# identity for finding value of $\pi$ [duplicate]

So in Euler's solution of the Basel problem he takes $\sin x= x\left(1-\frac{x^2}{\pi^2}\right)\left(1-\frac{x^2}{4\pi^2}\right)\cdots$

well, i was playing around with it and put $x=\frac{\pi}{2}$

After manipulating quite a bit, $$\frac{2}{\pi}=\left(1-\frac{1}{2^2}\right)\left(1-\frac{1}{(2*2)^2}\right)\cdots\left(1-\frac{1}{(2n)^2}\right)\cdots$$ after simplifying a bit$$\frac{2}{\pi}=\left(\frac{3}{4}\right)\left(\frac{15}{16}\right)\left(\frac{35}{36}\right)\left(\frac{99}{100}\right)\cdots$$

I tried evaluating LHS by hand, and the partial products slowly do decrease towards RHS, and we know that they will not decrease forever because $$\lim_{n\to\infty} \frac{n^2-1}{n^2}=1$$ so can anyone help by writing a program which can do partial sum up to high values of n and tell me if its true. PS.I am in 10th standard do if im wrong anywhere please dont explain in too complicated mathematics. thanks

## marked as duplicate by Guy Fsone, Sahiba Arora, Shailesh, JonMark Perry, Claude LeiboviciJan 16 '18 at 9:29

• $\sin x$ cannot equal $\pi/2,$ which is greater than 1. – Aurel Jan 15 '18 at 18:19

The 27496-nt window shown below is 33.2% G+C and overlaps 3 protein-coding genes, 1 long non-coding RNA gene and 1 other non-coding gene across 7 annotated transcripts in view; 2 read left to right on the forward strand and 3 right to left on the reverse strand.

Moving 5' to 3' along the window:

• You actually put $x=\pi/2$, right? – David C. Ullrich Jan 15 '18 at 18:20
• 'Twas a typo, my bad sire. – user167920 Jan 15 '18 at 18:29
• It's a known result, Wallis product, though Wallis didn't prove it that way (predictably, since he did so in 1655, long before Euler's results). – Professor Vector Jan 15 '18 at 18:30
• well, i couldn't find anything by "2/pi infinite product identity" on google so i posted it here. thank you for directing me. – user167920 Jan 15 '18 at 18:34

$\dfrac2{\pi} \approx 0.6366198$ is the correct limit of the product

As an illustration (not a proof) using R:

maxn  <- 2^15
plot(exp(cumsum(log(1 - (2*(1:maxn))^(-2)))), log="x")
abline(h=2/pi, col="red")


giving • thank you, for the program mister henry – user167920 Jan 15 '18 at 18:54